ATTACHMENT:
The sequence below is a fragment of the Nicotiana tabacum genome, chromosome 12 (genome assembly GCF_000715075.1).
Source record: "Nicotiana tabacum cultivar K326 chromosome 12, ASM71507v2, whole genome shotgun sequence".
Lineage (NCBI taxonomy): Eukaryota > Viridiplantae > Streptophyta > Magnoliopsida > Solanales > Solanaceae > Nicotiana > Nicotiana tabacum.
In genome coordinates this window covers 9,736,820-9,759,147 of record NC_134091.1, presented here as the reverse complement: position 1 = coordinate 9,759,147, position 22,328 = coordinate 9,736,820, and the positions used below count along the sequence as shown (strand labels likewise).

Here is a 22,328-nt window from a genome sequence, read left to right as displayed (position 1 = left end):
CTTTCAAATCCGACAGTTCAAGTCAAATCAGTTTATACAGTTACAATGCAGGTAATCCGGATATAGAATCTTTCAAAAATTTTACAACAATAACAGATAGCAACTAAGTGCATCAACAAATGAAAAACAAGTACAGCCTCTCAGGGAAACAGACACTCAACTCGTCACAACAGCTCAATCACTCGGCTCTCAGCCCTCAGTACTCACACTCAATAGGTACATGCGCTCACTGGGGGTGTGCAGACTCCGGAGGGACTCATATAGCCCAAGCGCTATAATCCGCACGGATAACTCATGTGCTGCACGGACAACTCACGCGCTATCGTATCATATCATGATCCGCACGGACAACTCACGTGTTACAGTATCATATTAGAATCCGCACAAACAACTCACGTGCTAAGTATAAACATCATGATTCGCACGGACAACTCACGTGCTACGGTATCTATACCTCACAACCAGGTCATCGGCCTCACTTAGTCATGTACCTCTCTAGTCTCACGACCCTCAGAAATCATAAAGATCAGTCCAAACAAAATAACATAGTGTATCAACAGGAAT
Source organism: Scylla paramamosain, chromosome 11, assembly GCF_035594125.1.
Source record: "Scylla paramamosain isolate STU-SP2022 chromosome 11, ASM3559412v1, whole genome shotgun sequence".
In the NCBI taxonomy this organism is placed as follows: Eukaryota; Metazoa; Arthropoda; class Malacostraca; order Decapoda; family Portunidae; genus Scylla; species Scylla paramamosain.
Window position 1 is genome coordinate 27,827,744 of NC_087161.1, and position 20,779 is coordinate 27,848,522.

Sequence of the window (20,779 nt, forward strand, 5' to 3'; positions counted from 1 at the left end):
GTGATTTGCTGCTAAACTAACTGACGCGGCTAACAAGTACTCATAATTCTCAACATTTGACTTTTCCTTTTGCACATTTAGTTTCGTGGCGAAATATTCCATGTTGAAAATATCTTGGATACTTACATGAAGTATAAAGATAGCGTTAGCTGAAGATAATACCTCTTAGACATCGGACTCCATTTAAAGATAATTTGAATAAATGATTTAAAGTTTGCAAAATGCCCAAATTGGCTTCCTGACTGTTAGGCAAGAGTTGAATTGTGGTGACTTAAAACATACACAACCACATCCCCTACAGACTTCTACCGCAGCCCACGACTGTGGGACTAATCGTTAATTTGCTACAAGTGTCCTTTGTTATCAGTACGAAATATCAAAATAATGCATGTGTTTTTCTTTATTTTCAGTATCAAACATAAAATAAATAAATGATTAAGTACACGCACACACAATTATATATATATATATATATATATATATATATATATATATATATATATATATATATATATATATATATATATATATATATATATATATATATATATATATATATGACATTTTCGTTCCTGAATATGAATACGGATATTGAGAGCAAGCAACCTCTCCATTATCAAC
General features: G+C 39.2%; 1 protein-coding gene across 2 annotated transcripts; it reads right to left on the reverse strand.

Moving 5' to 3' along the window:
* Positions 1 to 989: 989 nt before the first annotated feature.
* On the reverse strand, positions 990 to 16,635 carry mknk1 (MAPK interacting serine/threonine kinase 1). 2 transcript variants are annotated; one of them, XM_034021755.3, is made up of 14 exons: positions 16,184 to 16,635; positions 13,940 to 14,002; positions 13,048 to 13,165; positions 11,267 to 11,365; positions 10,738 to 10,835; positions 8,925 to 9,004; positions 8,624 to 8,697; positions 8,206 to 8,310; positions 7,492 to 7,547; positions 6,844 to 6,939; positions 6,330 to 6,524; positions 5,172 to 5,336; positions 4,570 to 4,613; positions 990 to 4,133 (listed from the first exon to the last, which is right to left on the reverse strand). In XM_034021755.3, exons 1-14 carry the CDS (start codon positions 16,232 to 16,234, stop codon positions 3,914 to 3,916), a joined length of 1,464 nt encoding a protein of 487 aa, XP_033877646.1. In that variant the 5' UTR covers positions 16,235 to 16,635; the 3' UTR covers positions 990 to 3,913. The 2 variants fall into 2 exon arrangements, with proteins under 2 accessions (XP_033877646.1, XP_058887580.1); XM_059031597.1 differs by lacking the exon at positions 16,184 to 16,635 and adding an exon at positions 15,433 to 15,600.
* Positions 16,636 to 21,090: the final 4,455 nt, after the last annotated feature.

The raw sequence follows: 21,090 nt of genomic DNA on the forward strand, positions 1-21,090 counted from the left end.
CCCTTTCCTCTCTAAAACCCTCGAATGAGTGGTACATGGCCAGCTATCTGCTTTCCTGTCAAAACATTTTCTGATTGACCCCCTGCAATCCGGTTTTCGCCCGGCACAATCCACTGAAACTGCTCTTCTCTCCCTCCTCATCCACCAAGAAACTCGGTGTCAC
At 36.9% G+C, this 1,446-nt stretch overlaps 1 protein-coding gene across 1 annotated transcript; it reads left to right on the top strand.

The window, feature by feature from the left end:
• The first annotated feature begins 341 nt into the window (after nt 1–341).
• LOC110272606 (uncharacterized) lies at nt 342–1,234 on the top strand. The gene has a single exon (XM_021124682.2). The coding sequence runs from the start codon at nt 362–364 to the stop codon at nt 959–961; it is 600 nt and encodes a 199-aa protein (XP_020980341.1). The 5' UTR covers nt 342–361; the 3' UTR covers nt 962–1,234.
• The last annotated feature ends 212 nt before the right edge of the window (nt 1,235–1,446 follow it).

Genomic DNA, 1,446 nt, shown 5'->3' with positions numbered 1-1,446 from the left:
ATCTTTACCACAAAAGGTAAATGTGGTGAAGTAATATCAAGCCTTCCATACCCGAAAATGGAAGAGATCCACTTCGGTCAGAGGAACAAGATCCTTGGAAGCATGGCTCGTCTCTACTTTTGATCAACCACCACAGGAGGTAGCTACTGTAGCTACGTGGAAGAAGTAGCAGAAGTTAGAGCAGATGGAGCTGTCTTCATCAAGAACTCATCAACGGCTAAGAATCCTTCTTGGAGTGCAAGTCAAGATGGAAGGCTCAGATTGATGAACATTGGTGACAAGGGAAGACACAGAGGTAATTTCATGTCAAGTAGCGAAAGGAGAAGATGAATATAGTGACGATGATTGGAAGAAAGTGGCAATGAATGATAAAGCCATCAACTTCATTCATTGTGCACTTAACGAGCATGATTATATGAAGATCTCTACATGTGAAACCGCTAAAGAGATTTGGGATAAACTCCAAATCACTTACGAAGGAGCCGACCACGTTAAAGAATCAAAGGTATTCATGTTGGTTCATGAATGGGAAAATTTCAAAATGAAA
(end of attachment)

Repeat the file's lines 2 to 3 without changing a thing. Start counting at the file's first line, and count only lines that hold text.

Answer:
Source record: "Nicotiana tabacum cultivar K326 chromosome 12, ASM71507v2, whole genome shotgun sequence".
Lineage (NCBI taxonomy): Eukaryota > Viridiplantae > Streptophyta > Magnoliopsida > Solanales > Solanaceae > Nicotiana > Nicotiana tabacum.